The Academy of American Poets Announces 2021 Winners of the Treehouse Climate Action Poem Prize

New York, NY (April 22, 2021)— Today, April 22, recognized as Earth Day, the Academy of American Poets is pleased to announce the 2021 winners of the Treehouse Climate Action Poem Prize, which honors exceptional poems that help make real for readers the gravity of the vulnerable state of our environment. The winners were selected by poet Camille T. Dungy and climate solutions leader Katharine K. Wilkinson. This annual prize was launched in 2019 with generous support from Treehouse Investments, LLC, a social impact firm.

The winning poems and poets are: 

First place: “Insomniami” by Ariel Francisco (to be published in Poem-a-Day on April 24, 2021)

Second place: “Origin Story” by Leah Naomi Green (to be published in Poem-a-Day on May 1, 2021)

Third place: “Vanishing” by Brittney Corrigan (to be published in Poem-a-Day on May 8, 2021)

First place will receive $1,000; second place, $750; and third place, $500. In addition, all three poems will be published in the popular Poem-a-Day series, which is distributed to 500,000+ readers. 

Sign up for Poem-a-Day to read the winning poems on the selected dates: 

About the first-place poem, judges Camille T. Dungy and Katharine K. Wilkinson wrote: 

“The vivid observations of ‘Insomniami’ manage to express outrage, panic, humour, despair, complicity, and ideas for action all at the same time. It asks that we confront the insanity of our present, while refusing to give up our future. We were impressed by the freshness of voice and the conviction of vision in these taut and bright stanzas.”

About the second and third-place poems, the judges wrote: 

“The second stanza of ‘Origin Story’ won't let us off the hook, reminding readers what is really at stake and what all this means, but at the same time, the poem rests in beauty and wonder and love and hope, teaching us to look, and look again.”

“Even as ‘Vanishing’ is a requiem for what is lost and what we're losing, the poem is also rallying cry, refusing to erase the efforts of the planet's youth and the many cries for climate justice ringing around the globe.”

For more information about the prize, including the full guidelines, visit

About Camille T. Dungy

Camille T. Dungy is the author of Trophic Cascade (Wesleyan University Press, 2017); Smith Blue (Southern Illinois University Press, 2011), winner of the 2010 Crab Orchard Open Book Prize; Suck on the Marrow (Red Hen Press, 2010); and What to Eat, What to Drink, What to Leave for Poison (Red Hen Press, 2006). She is also the author of Guidebook to Relative Strangers: Journeys into Race, Motherhood, and History (W. W. Norton, 2017), the editor of Black Nature: Four Centuries of African American Nature Poetry (UGA, 2009), and the co-editor of From the Fishouse: An Anthology of Poems that Sing, Rhyme, Resound, Syncopate, Alliterate, and Just Plain Sound Great (Persea Books, 2009). Among Dungy’s honors are fellowships from the Guggenheim Foundation, National Endowment for the Arts, Cave Canem, and the Bread Loaf Writers’ Conference. She is also a two-time recipient of the Northern California Book Award, in 2010 and 2011, and a Silver Medal Winner of the California Book Award. Dungy is a University Distinguished Professor at Colorado State University and lives in Fort Collins.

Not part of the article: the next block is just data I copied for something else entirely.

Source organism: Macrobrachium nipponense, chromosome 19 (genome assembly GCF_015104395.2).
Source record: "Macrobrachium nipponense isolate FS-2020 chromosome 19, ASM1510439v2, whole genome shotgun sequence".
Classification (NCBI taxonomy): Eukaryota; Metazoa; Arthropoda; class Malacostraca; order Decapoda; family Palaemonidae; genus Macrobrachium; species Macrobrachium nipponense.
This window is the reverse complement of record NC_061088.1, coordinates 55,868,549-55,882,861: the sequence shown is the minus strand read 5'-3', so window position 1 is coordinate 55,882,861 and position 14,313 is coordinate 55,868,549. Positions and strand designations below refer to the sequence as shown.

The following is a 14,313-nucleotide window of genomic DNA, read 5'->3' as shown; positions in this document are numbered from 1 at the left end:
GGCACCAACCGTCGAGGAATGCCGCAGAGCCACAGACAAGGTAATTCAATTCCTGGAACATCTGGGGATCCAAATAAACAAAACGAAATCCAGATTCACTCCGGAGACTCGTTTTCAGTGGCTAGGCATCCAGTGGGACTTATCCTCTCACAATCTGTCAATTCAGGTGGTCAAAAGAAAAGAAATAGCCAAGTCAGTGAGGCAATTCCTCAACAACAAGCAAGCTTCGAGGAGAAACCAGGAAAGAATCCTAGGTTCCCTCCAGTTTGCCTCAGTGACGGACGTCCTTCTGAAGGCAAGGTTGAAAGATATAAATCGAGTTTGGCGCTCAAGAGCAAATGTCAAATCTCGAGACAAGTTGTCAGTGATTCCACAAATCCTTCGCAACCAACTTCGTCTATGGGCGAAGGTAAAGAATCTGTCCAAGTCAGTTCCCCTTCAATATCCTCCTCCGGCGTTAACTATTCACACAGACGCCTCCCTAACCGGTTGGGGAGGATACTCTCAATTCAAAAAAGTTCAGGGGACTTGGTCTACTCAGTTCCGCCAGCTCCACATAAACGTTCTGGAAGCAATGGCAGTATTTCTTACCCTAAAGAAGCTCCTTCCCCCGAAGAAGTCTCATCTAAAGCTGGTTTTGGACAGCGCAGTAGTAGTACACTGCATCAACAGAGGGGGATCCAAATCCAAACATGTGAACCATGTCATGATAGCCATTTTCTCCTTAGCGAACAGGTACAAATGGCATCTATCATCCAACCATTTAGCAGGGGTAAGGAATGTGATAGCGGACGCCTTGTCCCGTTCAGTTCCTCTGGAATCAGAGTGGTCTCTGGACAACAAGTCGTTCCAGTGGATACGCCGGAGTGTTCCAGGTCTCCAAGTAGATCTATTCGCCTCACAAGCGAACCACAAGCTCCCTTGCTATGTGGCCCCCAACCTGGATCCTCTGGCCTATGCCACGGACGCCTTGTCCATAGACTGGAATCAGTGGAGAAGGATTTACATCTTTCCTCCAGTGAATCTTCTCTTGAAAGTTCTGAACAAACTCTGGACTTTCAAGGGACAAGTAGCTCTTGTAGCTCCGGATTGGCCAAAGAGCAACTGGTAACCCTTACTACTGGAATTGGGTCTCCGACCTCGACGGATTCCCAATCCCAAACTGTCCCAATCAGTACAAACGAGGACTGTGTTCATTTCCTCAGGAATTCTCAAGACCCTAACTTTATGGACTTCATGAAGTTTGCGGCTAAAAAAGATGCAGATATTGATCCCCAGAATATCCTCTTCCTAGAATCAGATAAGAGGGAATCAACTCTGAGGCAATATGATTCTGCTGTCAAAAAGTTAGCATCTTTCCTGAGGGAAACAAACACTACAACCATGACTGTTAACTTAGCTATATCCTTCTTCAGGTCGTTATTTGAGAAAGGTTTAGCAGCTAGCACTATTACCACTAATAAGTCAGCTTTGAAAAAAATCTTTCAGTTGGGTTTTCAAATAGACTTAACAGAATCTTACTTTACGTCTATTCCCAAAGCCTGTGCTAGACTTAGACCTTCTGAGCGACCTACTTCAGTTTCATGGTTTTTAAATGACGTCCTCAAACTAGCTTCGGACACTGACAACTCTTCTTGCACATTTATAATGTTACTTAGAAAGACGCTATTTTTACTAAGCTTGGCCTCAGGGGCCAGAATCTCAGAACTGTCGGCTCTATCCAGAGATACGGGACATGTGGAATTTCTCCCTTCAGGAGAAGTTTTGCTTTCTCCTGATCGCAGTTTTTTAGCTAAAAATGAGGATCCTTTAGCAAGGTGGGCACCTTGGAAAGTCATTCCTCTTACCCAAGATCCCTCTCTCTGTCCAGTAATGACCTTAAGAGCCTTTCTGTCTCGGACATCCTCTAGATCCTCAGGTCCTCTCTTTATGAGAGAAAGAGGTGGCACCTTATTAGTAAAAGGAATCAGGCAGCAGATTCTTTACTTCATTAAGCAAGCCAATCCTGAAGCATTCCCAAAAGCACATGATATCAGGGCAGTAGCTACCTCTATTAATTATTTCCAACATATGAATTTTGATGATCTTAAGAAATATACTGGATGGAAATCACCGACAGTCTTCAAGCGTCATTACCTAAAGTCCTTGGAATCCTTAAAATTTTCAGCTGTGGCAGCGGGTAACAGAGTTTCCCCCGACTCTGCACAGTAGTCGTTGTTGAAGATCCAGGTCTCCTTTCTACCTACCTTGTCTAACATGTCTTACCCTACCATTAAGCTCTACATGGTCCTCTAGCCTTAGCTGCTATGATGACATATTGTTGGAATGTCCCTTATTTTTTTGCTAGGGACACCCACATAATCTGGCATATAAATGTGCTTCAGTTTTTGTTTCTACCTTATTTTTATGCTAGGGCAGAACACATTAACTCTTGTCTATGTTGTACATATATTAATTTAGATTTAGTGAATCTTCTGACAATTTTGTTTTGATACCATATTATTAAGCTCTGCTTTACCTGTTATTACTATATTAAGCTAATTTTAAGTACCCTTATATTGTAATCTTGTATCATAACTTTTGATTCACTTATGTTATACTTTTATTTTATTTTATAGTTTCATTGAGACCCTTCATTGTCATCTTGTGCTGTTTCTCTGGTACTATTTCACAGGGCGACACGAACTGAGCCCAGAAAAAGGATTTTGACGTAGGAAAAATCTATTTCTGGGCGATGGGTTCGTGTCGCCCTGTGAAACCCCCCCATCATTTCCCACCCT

About Katharine K. Wilkinson

Dr. Katharine Wilkinson is an author, strategist, teacher, and one of 15 “women who will save the world,” according to Time magazine. Her books on climate include the bestselling anthology All We Can Save, The Drawdown Review, the New York Times bestseller Drawdown, and Between God & Green. Dr. Wilkinson co-founded and leads The All We Can Save Project with Dr. Ayana Elizabeth Johnson, in support of women leading on climate, and she co-hosts the podcast A Matter of Degrees, telling stories for the climate curious with Dr. Leah Stokes. Previously, Dr. Wilkinson was the principal writer and editor-in-chief at Project Drawdown. She speaks widely, including at National Geographic, Skoll World Forum, and the United Nations. Her TED Talk on climate and gender equality has more than 1.9 million views, and Apolitical named her one of the “100 most influential people in gender policy.” A homegrown Atlantan, Dr. Wilkinson holds a doctorate in geography and environment from Oxford, where she was a Rhodes Scholar, and a BA in religion from Sewanee, where she is now a visiting professor. She is happiest on a mountain or a horse. You can follow her on Twitter at @DrKWilkinson.

About the Academy of American Poets

The Academy of American Poets is the nation’s leading champion of poets and poetry with members in all fifty states. Founded in 1934, the organization produces, the world’s largest publicly funded website for poets and poetry; National Poetry Month; the popular Poem-a-Day series; American Poets magazine; Teach This Poem and other award-winning resources for K-12 educators; and an annual series of poetry readings and special events. In addition, the Academy of American Poets coordinates a national Poetry Coalition working together to promote the value poets bring to our culture and the important contribution poetry makes in the lives of people of all ages and backgrounds. This year the organization has awarded more funds to poets than any other organization, giving a total of $1,250,000 to poets at various stages of their careers.

About Treehouse Investments

Treehouse Investments is a boutique distributed-infrastructure firm dedicated to reversing climate change. A family business, founded by a family from Puerto Rico, in 2007 Treehouse made a commitment to invest in a socially responsible way. Over the years Treehouse has become convinced that the only truly socially responsible investments are those which directly aim to reverse climate change.